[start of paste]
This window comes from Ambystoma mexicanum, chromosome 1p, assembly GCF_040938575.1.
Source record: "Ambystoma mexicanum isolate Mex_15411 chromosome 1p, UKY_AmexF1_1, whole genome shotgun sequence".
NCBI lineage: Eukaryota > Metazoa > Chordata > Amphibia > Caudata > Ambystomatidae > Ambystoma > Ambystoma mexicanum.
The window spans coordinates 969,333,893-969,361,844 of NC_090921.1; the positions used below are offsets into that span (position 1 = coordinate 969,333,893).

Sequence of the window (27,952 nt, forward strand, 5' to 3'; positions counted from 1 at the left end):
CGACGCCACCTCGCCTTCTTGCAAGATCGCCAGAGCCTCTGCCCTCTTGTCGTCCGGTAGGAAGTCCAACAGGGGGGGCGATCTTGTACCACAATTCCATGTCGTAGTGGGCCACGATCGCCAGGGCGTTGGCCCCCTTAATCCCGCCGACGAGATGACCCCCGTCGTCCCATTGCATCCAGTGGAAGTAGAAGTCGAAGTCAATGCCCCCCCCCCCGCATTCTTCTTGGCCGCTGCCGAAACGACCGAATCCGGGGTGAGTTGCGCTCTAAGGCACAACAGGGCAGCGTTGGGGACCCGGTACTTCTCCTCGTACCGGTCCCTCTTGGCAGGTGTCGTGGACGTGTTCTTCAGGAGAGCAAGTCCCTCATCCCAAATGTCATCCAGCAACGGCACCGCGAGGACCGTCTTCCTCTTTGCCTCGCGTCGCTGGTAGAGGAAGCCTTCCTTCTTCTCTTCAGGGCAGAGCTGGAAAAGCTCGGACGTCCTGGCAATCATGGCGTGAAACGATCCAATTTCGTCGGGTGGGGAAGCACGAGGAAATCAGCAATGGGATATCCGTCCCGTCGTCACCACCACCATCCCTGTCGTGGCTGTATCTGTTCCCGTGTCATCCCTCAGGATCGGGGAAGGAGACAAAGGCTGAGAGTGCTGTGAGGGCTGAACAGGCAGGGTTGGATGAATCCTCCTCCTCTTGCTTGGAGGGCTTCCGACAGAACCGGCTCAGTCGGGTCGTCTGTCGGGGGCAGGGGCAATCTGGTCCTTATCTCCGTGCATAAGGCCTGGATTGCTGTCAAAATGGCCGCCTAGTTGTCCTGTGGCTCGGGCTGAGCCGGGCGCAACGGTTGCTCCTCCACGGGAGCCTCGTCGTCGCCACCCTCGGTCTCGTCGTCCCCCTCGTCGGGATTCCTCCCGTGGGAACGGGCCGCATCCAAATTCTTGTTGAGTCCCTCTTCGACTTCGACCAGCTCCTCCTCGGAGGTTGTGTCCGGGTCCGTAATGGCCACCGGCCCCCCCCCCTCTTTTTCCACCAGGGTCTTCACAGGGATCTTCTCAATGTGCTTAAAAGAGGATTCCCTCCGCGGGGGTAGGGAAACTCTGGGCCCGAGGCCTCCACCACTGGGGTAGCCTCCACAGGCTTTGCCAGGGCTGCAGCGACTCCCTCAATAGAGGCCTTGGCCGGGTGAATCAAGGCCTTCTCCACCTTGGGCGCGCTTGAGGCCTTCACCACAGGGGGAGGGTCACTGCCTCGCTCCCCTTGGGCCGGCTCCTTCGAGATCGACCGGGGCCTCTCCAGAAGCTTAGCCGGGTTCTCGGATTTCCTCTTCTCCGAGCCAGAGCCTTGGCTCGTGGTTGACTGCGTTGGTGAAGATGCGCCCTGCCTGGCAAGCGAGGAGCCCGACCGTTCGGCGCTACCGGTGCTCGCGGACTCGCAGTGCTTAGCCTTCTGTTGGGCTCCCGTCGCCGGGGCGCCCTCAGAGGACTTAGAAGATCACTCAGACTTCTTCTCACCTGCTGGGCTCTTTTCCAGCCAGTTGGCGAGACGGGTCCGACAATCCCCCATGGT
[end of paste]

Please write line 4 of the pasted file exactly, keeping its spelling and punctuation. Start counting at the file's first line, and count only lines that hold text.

The window spans coordinates 969,333,893-969,361,844 of NC_090921.1; the positions used below are offsets into that span (position 1 = coordinate 969,333,893).